•     Cody Nesvick, MD
Mayo Clinic
Understand how SMARCB1 loss makes Atypical Teratoid Rhabdoid Tumor (ATRT) cells more vulnerable to treatment

•     Ashley Plant-Fox, MD
Ann & Robert H. Lurie Children’s Hospital of Chicago
Combination immunotherapy for Diffuse Intrinsic Pontine Glioma (DIPG)

•     Kathleen Sakamoto, MD, PhD
Lucile Packard Children’s Hospital Stanford
Targeting mitochondrial pathways in pediatric Acute Myeloid Leukemia (AML)

•     Surojit Sarkar, PhD
Seattle Children’s Research Institute
Designing self-driving CAR T cell immunotherapies for metastatic solid tumors

•     Elliot Stieglitz, MD
University of California, San Francisco Benioff Children’s Hospital
Innovative tests to determine treatment responsiveness for Juvenile Myelomonocytic Leukemia (JMML)

•     Masataka Suzuki, PhD
Baylor College of Medicine
Immunotherapy and CAR NK cell therapy for pediatric Sarcomas

•     Rajkumar Venkatramani, MD
Texas Children’s Hospital
Molecular characterization of undifferentiated Sarcomas

Sixty-seven applications were evaluated. The selected grant recipients were determined using the following criteria:

•    Probability of an advance in prevention, diagnosis or treatment for the near-term

•    Novelty of the concept and strategy

•    Clarity of presentation

•    Overall plan for bringing the research findings to clinical application

•    Experience, background, and qualifications of the investigators

•    Adequacy of resources and environment (facilities, patients, etc.)

About the Pediatric Cancer Research Foundation (PCRF)
Determined to transform pediatric cancer care by accelerating research breakthroughs, the Pediatric Cancer Research Foundation has one goal: to make it possible for all children facing childhood cancer to beat their disease and realize their full potential. Overseen by scientific thought leaders, its rigorous and competitive process for awarding research grants has contributed to pivotal advancements in the areas of Non-Hodgkin’s Lymphoma, Immunotherapy/CAR T-cells, Osteosarcoma, Juvenile Myelomonocytic Leukemia, and Acute Myeloid Leukemia. For more information, please visit or follow us @PCRF_KIDS.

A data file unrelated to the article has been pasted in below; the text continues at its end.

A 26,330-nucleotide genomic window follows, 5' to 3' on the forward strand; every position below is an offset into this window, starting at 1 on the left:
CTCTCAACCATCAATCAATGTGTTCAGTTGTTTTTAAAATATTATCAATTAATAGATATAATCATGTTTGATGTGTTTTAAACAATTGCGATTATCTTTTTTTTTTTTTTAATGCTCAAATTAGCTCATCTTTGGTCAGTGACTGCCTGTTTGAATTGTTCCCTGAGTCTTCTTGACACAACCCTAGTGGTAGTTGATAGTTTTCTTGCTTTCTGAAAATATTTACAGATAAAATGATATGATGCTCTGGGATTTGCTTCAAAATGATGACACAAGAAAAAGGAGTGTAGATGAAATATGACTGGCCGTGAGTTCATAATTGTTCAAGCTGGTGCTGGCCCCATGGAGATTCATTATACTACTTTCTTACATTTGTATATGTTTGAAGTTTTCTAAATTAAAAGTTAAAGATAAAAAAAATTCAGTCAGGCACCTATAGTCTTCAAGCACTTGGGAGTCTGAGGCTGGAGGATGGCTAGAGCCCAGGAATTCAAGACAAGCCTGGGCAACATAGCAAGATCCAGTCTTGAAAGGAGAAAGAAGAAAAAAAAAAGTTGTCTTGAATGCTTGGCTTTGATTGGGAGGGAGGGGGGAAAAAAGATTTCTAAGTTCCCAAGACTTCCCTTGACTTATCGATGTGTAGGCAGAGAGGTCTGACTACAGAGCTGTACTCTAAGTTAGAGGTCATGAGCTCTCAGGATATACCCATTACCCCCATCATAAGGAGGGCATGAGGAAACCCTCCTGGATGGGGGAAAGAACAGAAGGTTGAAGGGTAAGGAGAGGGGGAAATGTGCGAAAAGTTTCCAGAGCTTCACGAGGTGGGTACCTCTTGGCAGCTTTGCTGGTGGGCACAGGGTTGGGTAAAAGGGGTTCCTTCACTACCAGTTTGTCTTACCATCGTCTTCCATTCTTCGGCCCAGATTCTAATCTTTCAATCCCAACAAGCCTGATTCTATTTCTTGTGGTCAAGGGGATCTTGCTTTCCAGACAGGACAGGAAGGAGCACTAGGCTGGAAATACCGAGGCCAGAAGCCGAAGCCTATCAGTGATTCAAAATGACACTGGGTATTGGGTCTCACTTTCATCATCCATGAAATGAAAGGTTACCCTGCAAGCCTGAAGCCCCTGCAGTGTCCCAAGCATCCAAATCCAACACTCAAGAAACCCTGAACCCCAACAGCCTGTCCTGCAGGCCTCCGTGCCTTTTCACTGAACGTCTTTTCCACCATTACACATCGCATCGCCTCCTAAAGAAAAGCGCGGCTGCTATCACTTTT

About Childhood Cancer
One in every 285 children in the US will be diagnosed with cancer by the end of their teens and more children under 19 years of age will lose their lives to cancer than any other disease. Due to research advances, overall survival rates for pediatric cancer patients have grown by 70 percent in the past 40 years.  Still, about 20 percent of kids with pediatric cancer do not survive today. Of those who do, two-thirds will suffer long-lasting chronic health conditions from their care and one quarter will face a severe or life-threatening later life effect from their treatment.

This is because most current pediatric treatments are decades old, derived from adult oncology and are just too potent for developing bodies. Modern research focuses on advancing science that addresses the unique characteristics of pediatric cancers, including developing treatments for some cancers that presently have no known protocols. Achieving more breakthroughs, so all children with cancer emerge healthy after treatment, requires dramatically increasing research momentum – which starts with raising and investing more money in pediatric cancer research.